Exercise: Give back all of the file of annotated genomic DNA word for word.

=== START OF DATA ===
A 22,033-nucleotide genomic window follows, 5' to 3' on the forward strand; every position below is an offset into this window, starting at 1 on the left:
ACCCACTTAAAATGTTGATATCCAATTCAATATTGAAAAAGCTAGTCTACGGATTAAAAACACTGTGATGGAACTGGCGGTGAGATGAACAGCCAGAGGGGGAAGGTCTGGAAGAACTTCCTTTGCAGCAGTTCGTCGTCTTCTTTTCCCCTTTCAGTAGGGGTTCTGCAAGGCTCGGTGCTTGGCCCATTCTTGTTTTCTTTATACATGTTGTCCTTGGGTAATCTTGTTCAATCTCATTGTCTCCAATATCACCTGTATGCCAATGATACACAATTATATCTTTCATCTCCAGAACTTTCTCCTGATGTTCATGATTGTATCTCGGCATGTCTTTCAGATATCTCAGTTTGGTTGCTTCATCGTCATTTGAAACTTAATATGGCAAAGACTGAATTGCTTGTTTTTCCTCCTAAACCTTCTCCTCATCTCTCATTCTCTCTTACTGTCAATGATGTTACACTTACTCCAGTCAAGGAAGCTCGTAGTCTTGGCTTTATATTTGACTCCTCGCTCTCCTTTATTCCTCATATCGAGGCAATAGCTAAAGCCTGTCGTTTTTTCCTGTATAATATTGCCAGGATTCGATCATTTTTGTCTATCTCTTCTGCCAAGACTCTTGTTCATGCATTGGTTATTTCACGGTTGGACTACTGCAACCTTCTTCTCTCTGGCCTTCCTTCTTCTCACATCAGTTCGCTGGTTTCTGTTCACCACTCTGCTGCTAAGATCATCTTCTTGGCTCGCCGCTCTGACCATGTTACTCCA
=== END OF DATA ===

A 22,033-nucleotide genomic window follows, 5' to 3' on the forward strand; every position below is an offset into this window, starting at 1 on the left:
ACCCACTTAAAATGTTGATATCCAATTCAATATTGAAAAAGCTAGTCTACGGATTAAAAACACTGTGATGGAACTGGCGGTGAGATGAACAGCCAGAGGGGGAAGGTCTGGAAGAACTTCCTTTGCAGCAGTTCGTCGTCTTCTTTTCCCCTTTCAGTAGGGGTTCTGCAAGGCTCGGTGCTTGGCCCATTCTTGTTTTCTTTATACATGTTGTCCTTGGGTAATCTTGTTCAATCTCATTGTCTCCAATATCACCTGTATGCCAATGATACACAATTATATCTTTCATCTCCAGAACTTTCTCCTGATGTTCATGATTGTATCTCGGCATGTCTTTCAGATATCTCAGTTTGGTTGCTTCATCGTCATTTGAAACTTAATATGGCAAAGACTGAATTGCTTGTTTTTCCTCCTAAACCTTCTCCTCATCTCTCATTCTCTCTTACTGTCAATGATGTTACACTTACTCCAGTCAAGGAAGCTCGTAGTCTTGGCTTTATATTTGACTCCTCGCTCTCCTTTATTCCTCATATCGAGGCAATAGCTAAAGCCTGTCGTTTTTTCCTGTATAATATTGCCAGGATTCGATCATTTTTGTCTATCTCTTCTGCCAAGACTCTTGTTCATGCATTGGTTATTTCACGGTTGGACTACTGCAACCTTCTTCTCTCTGGCCTTCCTTCTTCTCACATCAGTTCGCTGGTTTCTGTTCACCACTCTGCTGCTAAGATCATCTTCTTGGCTCGCCGCTCTGACCATGTTACTCCA